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December 16, 2003


Korea Times

The Swingle Singers' origins were remembered in the first piece of the evening: the D minor fugue from Bach's "The Art of the Fugue." The choice of sounds they actually make owes much to scat singing, with careful selection of syllables for their sound qualities. There followed three other Bach favourites: "Air on a G string," in a subtly respectful rendering; the largo from the Harpsichord Concerto, with a fine solo supported by bell-like resonances; and finally in this section the "Badinerie" from Orchestral Suite No.2, in which the singers captured well the bantering quality of the original.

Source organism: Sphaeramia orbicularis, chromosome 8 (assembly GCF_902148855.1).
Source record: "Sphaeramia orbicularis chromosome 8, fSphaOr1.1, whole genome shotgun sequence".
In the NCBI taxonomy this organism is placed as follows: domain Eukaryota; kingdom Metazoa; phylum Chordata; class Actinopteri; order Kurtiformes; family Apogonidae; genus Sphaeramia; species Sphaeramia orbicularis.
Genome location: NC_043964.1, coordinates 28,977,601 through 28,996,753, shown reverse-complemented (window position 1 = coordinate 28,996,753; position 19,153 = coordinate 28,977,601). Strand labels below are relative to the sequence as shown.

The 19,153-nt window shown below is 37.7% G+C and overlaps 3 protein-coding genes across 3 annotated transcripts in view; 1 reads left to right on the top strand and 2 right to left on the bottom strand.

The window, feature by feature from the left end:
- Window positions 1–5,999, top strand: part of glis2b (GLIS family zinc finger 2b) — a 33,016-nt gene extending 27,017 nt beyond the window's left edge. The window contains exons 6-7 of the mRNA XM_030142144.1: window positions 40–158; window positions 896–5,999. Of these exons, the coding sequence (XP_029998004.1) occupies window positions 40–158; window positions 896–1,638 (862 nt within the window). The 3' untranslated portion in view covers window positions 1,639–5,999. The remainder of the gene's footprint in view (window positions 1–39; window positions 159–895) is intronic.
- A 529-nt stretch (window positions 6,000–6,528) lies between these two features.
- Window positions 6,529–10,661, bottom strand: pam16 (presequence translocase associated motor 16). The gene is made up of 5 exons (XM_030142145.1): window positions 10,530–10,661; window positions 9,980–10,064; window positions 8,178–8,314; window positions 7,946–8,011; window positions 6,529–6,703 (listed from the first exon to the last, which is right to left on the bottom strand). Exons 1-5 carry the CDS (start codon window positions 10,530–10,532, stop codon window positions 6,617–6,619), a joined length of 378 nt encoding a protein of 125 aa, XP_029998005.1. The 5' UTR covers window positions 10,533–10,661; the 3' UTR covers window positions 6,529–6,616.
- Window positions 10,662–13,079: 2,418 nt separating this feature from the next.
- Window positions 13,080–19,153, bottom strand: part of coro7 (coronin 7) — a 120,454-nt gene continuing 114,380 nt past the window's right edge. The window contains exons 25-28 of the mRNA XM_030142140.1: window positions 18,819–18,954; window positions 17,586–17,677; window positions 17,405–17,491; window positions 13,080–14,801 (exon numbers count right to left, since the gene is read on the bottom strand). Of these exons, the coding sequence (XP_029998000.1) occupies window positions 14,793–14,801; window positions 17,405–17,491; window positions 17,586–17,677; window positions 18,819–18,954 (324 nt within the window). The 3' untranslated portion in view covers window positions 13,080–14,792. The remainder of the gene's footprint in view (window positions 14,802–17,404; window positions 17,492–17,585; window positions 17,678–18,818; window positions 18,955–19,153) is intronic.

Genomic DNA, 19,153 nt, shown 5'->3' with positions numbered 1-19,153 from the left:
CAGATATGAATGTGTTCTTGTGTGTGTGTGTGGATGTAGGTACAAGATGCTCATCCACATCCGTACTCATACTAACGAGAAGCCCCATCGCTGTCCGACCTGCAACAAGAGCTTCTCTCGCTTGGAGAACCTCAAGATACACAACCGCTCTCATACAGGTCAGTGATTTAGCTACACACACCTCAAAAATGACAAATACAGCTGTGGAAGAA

The compulsive and whimsical qualities of Mozart's little bit of "Nightmusic" seemed to have been conceived with the Swingle treatment in mind, so natural did it come. The movements of the figures on the stage also echoed well the contrapuntal patterns in the music. They then moved on to the Romantic period and three pieces evocative of Spanish culture: the famous "Aranjuez" by Rodrigo, a slow tempo, jazzed up version of a tango in D major by Albeniz, with some of the qualities of a brassy big band, and the anonymous "Romanza Espanola," characterized by some delightful descant sequences. More

Posted by acapnews at December 16, 2003 7:49 AM


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